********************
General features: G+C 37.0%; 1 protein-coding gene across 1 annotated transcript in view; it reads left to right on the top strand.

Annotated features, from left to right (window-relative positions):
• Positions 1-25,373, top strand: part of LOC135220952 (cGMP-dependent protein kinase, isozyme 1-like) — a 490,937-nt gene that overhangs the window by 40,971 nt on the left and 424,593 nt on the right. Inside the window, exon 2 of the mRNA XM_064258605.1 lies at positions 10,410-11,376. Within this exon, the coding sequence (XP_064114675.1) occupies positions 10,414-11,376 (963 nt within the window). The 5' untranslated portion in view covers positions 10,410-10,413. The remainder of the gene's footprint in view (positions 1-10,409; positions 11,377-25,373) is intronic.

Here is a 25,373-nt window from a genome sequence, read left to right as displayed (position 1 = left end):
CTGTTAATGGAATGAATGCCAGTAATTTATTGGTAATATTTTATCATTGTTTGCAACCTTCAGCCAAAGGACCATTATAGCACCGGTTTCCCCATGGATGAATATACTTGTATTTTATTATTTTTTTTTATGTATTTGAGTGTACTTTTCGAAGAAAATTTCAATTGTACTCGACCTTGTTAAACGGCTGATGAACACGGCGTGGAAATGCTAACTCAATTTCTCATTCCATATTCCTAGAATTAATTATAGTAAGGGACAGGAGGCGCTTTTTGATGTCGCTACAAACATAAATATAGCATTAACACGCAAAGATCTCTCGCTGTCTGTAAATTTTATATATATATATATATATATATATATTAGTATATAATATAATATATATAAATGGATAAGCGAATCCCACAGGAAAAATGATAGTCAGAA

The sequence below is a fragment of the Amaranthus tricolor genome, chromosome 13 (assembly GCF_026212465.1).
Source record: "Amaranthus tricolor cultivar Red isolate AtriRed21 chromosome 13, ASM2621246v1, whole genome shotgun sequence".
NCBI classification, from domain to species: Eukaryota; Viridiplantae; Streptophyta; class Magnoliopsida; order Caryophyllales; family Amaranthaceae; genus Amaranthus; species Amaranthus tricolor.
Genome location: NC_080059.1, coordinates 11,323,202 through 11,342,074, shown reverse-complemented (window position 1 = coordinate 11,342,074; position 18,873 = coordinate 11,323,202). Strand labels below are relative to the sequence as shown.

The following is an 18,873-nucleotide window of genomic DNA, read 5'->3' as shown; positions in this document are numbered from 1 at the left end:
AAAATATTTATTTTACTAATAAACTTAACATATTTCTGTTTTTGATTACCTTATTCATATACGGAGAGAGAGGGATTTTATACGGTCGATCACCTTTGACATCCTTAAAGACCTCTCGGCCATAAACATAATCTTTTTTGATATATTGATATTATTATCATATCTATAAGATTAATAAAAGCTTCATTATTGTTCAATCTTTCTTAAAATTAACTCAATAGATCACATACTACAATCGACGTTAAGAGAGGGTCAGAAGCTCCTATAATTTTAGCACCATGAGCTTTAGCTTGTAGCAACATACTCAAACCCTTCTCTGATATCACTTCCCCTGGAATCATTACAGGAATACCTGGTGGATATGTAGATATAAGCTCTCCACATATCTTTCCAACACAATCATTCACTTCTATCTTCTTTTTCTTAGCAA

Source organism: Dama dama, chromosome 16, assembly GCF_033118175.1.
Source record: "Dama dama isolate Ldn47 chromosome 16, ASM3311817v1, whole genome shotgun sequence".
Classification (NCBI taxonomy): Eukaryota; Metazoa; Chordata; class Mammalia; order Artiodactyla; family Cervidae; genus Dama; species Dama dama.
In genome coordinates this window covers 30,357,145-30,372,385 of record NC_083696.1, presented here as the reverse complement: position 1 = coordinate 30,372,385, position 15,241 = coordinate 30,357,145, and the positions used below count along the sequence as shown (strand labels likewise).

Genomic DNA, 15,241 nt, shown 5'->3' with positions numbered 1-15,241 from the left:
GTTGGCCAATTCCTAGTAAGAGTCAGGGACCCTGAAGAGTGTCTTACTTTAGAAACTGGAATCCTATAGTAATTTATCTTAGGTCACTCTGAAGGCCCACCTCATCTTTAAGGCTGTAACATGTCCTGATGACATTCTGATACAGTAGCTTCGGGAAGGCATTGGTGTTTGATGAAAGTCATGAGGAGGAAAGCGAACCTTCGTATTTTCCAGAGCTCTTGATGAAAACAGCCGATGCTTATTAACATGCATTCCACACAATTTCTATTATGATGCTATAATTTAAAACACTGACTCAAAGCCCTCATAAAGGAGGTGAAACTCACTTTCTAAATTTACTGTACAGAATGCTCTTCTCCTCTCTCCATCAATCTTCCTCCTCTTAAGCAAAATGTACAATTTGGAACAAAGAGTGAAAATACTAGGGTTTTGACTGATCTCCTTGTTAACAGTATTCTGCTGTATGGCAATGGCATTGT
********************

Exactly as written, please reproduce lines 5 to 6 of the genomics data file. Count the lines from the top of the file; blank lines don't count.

CTGTTAATGGAATGAATGCCAGTAATTTATTGGTAATATTTTATCATTGTTTGCAACCTTCAGCCAAAGGACCATTATAGCACCGGTTTCCCCATGGATGAATATACTTGTATTTTATTATTTTTTTTTATGTATTTGAGTGTACTTTTCGAAGAAAATTTCAATTGTACTCGACCTTGTTAAACGGCTGATGAACACGGCGTGGAAATGCTAACTCAATTTCTCATTCCATATTCCTAGAATTAATTATAGTAAGGGACAGGAGGCGCTTTTTGATGTCGCTACAAACATAAATATAGCATTAACACGCAAAGATCTCTCGCTGTCTGTAAATTTTATATATATATATATATATATATATATTAGTATATAATATAATATATATAAATGGATAAGCGAATCCCACAGGAAAAATGATAGTCAGAA

The sequence below is a fragment of the Amaranthus tricolor genome, chromosome 13 (assembly GCF_026212465.1).